This list is, of course, only a sample of what you may feel. Use it as a guide, but make sure you consider how the story made you feel.

Third, do the words linger…

What I mean by words, is the story… the character… the writing…

Do you still find yourself thinking about one of the characters, even days later? Can you still hear the authors words in your mind? Are you adding to the scenarios or thinking of different outcomes? Was the situation something you could relate to?

Or, on the contrary… was the language in the book so academic you needed a dictionary to read it (a personal pet peeve of mine!)? Was it wordy? Too descriptive? Too flowery?

Fourth, chose a rating…

How many stars out of five would you give the book?

Remember, you’re not there to tear down an author, but to be honest on how the book was to you.

1 and 2 stars are pretty negative. I always think an author deserves 1.5 just for writing a complete book. It’s not an easy task.

If you neither liked, nor disliked, then I recommend 2.5-3 stars. Neutral, but not negative.

4-4.5 stars is something you really enjoyed and would recommend.

5 Stars is primo!

Fifth, write a review. You can use the templates included, or the ‘fill-in-blanks’ below, to complete your review. Then submit it to Amazon, GoodReads, BookBub, Bookish… there are many platforms.

Fill in the Blanks…

  1. I give the book_________ FIVE stars because it was well written and I really enjoyed it. I didn’t want the book to ever end.
  2. I just read ___________________________ and it left me feeling cheated because the author never told us what happened to ___________________________ .
  3. I didn’t like the book __________________. There was too much sex and violence in my opinion. I give it a three out of five.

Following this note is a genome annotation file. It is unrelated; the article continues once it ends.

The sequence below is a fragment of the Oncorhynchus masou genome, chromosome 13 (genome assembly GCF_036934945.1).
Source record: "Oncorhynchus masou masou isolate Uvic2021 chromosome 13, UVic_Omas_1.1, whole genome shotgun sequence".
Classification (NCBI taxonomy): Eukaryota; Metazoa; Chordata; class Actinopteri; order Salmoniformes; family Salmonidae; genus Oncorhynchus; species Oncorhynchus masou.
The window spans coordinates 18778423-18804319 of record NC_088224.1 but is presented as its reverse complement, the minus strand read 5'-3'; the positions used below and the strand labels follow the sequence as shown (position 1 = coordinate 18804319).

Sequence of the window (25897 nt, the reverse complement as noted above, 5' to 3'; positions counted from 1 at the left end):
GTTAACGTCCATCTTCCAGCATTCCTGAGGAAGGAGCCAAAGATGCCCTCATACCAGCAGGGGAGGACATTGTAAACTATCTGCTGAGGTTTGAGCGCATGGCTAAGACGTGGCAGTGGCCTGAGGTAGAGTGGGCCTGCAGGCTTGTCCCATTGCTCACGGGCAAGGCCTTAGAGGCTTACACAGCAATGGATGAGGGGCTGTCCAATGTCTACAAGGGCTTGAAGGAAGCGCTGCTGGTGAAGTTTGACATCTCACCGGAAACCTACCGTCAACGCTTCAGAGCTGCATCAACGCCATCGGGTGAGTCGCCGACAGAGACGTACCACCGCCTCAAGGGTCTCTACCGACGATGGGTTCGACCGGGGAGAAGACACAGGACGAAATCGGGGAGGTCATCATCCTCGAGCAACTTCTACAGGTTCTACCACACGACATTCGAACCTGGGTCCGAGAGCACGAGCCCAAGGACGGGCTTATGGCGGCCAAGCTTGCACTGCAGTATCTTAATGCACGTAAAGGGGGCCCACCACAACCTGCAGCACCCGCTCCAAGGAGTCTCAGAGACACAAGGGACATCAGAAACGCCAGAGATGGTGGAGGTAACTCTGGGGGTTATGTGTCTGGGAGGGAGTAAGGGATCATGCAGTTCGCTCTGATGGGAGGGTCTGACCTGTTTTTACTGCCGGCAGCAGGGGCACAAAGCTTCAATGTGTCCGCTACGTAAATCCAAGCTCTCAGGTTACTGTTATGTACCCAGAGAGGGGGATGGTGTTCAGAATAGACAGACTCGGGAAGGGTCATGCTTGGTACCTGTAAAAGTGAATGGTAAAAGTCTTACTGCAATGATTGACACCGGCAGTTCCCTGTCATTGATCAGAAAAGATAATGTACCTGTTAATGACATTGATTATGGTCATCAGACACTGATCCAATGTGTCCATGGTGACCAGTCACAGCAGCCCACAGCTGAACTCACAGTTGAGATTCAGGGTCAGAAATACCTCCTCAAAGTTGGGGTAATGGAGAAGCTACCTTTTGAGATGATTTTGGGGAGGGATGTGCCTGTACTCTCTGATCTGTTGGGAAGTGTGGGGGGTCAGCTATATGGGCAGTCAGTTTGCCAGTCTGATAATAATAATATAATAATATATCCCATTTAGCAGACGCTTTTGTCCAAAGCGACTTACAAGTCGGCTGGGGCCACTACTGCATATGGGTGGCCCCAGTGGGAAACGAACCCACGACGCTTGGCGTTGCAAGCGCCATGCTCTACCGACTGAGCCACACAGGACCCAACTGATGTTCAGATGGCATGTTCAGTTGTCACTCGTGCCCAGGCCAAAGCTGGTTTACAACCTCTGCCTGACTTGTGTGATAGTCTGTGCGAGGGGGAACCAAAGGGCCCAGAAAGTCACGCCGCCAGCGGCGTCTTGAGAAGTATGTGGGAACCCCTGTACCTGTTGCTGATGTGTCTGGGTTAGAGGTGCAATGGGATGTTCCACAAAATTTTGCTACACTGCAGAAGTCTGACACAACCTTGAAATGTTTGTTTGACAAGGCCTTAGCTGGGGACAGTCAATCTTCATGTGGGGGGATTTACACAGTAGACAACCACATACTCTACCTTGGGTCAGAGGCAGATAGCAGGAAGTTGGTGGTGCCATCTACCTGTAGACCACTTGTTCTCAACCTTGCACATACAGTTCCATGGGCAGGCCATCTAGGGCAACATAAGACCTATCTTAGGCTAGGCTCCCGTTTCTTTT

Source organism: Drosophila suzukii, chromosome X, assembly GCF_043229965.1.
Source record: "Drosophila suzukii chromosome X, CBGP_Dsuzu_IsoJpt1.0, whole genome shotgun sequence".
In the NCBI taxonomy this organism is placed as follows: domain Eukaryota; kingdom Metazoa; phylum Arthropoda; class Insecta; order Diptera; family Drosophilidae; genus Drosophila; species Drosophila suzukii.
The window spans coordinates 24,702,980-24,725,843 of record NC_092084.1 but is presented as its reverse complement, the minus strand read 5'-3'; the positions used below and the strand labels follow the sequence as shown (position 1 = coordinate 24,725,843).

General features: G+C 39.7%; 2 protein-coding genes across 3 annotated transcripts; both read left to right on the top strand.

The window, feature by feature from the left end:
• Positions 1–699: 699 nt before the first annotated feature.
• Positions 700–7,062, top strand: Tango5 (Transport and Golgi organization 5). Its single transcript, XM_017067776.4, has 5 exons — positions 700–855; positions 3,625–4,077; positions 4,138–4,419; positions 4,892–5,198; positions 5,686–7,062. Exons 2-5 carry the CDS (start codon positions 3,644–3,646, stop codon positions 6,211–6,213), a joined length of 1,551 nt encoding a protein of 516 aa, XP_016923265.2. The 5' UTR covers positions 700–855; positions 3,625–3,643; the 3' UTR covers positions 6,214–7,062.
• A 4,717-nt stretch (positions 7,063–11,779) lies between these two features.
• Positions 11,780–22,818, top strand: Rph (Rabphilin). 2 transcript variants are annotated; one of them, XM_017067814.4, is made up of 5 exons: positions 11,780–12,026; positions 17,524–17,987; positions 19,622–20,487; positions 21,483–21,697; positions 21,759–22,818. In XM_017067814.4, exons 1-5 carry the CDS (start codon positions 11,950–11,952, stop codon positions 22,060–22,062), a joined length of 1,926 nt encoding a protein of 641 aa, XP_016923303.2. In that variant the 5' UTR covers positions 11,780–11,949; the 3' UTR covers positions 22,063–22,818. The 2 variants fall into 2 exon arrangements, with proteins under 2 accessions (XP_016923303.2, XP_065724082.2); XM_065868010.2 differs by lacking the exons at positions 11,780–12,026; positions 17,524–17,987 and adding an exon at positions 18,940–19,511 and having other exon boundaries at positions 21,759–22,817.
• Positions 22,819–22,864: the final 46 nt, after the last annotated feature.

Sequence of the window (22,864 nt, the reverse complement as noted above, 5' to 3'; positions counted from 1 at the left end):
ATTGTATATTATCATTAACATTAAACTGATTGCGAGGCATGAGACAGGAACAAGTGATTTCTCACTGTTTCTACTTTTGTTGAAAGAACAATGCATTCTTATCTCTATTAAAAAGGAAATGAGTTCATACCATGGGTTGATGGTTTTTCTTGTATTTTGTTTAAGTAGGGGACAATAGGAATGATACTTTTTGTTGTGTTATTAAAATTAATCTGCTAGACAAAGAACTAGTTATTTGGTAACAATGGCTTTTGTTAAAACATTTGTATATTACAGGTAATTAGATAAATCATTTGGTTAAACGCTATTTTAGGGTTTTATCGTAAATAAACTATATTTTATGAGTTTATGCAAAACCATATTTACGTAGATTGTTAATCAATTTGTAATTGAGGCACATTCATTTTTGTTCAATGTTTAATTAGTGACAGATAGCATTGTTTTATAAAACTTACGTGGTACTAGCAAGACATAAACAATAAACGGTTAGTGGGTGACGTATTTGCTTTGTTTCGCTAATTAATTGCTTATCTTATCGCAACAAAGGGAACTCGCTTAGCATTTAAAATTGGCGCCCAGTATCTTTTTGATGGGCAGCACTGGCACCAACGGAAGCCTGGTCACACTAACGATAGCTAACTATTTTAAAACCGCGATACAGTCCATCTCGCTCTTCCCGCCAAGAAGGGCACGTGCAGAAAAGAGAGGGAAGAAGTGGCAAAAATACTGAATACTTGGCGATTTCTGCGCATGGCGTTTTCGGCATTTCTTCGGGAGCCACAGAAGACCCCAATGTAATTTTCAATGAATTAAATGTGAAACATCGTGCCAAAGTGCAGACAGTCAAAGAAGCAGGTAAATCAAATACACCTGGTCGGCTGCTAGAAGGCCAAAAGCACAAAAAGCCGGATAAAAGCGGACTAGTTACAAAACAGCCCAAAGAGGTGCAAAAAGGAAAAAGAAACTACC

4. I just read the memoir ______________________. I admire the strength of the people. I liked it.
  5. I would highly recommend the book ____________________. The story kept me turning pages and I really enjoyed it.
  6. This book clearly ended with a cliff hanger to go into the next book of the series. This left me feeling ticked off because things weren’t finished.
  7. In ____________________ every second word is the F bomb. Just be warned. Good story though.
  8. Wow. ________________ blew my socks off. I’ve never read anything like it. I will read this author again. So great.
  9. Meh, _____________________ was okay. I read the whole thing, but kept wondering why. Three stars.
  10. This book ___________________ seems to have been written for no other reason than to waste paper. There were spelling and grammatical errors everywhere and the story made no sense. Don’t bother.
  11. I found it ____________________. DNF (did not finish).
  12. The story made no sense. It’s nonsense really. One star.
  13. The sentences were so long I got lost. The vocabulary was ____________ and I felt ________________.
  14. Read at your own risk. I couldn’t put it down and stayed up all night! It was _________________.
  15. This book was _____________________. I liked (or didn’t like) it, so _____________ stars.

In Conclusion: Remember…

You, as the reader, are the one in charge.

Your book review helps not only other readers, but also authors.

Your opinion does matter!

You don’t need to be a writer to complete a book review.

Using a template or a guide is totally legit! You got this!

Keep reading! Keep reviewing!

Before you go…

Leave me a comment to let me know what you’re reading right now and how you’re enjoying it. I look forward to it!


Thanks so much for reading. Follow Below. Sign up for my newsletter.

5 thoughts on “How to Confidently Write a Fantastic Book Review”

  1. This is really helpful, Faye! Thanks! Do you happen to know, is there a way I can leave a review on Amazon even if I bought the book somewhere else? Also, do I review on Amazon ca or Amazon com? Which is better for the author? Thanks!

    1. Hi Michele. Sure hope it can help. In answer to your questions, I wasn’t sure so I contacted Amazon.ca this morning. They said that the item needs to be purchased from them (yes, even books) in order to leave a review and they said that .ca and .com are separate entities so the review will not carry over to the other.
      I know I’ve done reviews on Amazon when I haven’t purchased the book there but I do purchase a lot of books from them. And to solve the .ca/.com thing, maybe do a review on both? copy and paste? I hope this helps. If you’re on Goodreads, that’s another good one. Can get pretty brutal sometimes tho I find.

Thank you for visiting. I really hope you enjoyed reading my post. Remember to Comment and Like. Please FOLLOW below.